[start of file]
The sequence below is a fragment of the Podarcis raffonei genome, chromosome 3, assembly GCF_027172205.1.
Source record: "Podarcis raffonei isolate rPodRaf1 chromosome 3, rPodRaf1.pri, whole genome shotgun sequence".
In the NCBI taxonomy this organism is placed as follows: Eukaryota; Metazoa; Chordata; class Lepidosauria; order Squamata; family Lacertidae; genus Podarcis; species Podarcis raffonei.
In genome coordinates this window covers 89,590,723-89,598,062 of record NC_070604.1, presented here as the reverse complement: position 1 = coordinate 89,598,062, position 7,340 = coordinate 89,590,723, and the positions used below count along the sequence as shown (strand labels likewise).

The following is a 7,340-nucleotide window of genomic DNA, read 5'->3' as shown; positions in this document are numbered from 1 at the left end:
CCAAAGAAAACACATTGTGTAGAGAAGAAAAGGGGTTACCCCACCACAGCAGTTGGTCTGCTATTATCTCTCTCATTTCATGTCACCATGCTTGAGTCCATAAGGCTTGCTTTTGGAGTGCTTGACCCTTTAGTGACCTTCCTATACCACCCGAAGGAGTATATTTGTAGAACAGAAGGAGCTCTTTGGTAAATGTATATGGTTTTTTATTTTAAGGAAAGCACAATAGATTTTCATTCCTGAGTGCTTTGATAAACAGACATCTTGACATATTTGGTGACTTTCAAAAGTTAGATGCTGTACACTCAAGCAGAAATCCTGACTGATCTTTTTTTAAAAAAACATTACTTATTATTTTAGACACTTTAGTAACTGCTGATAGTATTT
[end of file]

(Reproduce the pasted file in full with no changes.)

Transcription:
The sequence below is a fragment of the Podarcis raffonei genome, chromosome 3, assembly GCF_027172205.1.
Source record: "Podarcis raffonei isolate rPodRaf1 chromosome 3, rPodRaf1.pri, whole genome shotgun sequence".
In the NCBI taxonomy this organism is placed as follows: Eukaryota; Metazoa; Chordata; class Lepidosauria; order Squamata; family Lacertidae; genus Podarcis; species Podarcis raffonei.
In genome coordinates this window covers 89,590,723-89,598,062 of record NC_070604.1, presented here as the reverse complement: position 1 = coordinate 89,598,062, position 7,340 = coordinate 89,590,723, and the positions used below count along the sequence as shown (strand labels likewise).

The following is a 7,340-nucleotide window of genomic DNA, read 5'->3' as shown; positions in this document are numbered from 1 at the left end:
CCAAAGAAAACACATTGTGTAGAGAAGAAAAGGGGTTACCCCACCACAGCAGTTGGTCTGCTATTATCTCTCTCATTTCATGTCACCATGCTTGAGTCCATAAGGCTTGCTTTTGGAGTGCTTGACCCTTTAGTGACCTTCCTATACCACCCGAAGGAGTATATTTGTAGAACAGAAGGAGCTCTTTGGTAAATGTATATGGTTTTTTATTTTAAGGAAAGCACAATAGATTTTCATTCCTGAGTGCTTTGATAAACAGACATCTTGACATATTTGGTGACTTTCAAAAGTTAGATGCTGTACACTCAAGCAGAAATCCTGACTGATCTTTTTTTAAAAAAACATTACTTATTATTTTAGACACTTTAGTAACTGCTGATAGTATTT